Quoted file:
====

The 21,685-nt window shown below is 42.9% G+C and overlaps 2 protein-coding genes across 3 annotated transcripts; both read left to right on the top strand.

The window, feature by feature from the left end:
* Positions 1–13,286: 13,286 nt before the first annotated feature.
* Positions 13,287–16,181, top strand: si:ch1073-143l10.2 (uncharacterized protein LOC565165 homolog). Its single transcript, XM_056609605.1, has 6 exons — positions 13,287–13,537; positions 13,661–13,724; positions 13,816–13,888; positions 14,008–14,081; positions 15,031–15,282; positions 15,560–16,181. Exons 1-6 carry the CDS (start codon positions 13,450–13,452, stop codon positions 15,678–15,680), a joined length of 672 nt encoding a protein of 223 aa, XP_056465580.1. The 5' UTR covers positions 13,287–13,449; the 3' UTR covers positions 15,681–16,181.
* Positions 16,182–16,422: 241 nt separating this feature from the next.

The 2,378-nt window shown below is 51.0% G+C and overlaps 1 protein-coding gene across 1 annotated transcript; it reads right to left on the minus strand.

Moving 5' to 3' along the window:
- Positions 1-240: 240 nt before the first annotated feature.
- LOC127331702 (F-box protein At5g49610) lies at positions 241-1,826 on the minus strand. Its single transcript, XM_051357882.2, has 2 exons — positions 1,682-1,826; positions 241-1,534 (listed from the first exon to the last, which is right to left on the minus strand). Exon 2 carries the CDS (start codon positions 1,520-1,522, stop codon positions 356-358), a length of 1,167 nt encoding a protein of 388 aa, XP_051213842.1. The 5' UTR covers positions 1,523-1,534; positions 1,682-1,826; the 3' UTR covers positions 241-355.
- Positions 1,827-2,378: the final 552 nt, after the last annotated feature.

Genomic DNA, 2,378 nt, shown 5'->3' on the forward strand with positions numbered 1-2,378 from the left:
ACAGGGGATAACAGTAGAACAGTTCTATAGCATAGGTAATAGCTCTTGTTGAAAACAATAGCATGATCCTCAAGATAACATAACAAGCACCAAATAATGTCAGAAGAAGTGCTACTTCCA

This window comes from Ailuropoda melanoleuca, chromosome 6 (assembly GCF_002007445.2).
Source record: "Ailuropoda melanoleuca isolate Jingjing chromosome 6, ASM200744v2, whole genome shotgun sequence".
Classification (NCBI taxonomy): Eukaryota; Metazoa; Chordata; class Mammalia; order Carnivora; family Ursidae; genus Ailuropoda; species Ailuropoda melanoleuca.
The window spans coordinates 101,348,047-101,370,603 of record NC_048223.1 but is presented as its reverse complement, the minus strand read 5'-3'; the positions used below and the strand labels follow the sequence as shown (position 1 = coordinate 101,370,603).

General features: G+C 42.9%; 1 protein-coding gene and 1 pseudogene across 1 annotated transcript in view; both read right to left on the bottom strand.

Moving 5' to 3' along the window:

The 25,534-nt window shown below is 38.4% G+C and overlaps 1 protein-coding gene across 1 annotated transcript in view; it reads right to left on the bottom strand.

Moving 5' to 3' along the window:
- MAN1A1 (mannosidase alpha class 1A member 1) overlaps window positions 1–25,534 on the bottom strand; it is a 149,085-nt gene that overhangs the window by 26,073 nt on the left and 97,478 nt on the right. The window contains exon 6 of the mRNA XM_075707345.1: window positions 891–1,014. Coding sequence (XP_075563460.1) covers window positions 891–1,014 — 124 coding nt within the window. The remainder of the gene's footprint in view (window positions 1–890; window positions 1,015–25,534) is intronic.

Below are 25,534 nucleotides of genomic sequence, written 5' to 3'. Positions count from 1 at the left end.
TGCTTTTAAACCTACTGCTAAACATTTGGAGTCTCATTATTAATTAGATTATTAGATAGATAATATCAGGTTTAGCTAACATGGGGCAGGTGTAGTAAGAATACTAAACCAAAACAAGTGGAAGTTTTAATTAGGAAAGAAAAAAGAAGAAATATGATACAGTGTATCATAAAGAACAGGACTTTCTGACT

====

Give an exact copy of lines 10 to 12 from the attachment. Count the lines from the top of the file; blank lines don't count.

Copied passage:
- Positions 1,827-2,378: the final 552 nt, after the last annotated feature.

Genomic DNA, 2,378 nt, shown 5'->3' on the forward strand with positions numbered 1-2,378 from the left:
ACAGGGGATAACAGTAGAACAGTTCTATAGCATAGGTAATAGCTCTTGTTGAAAACAATAGCATGATCCTCAAGATAACATAACAAGCACCAAATAATGTCAGAAGAAGTGCTACTTCCA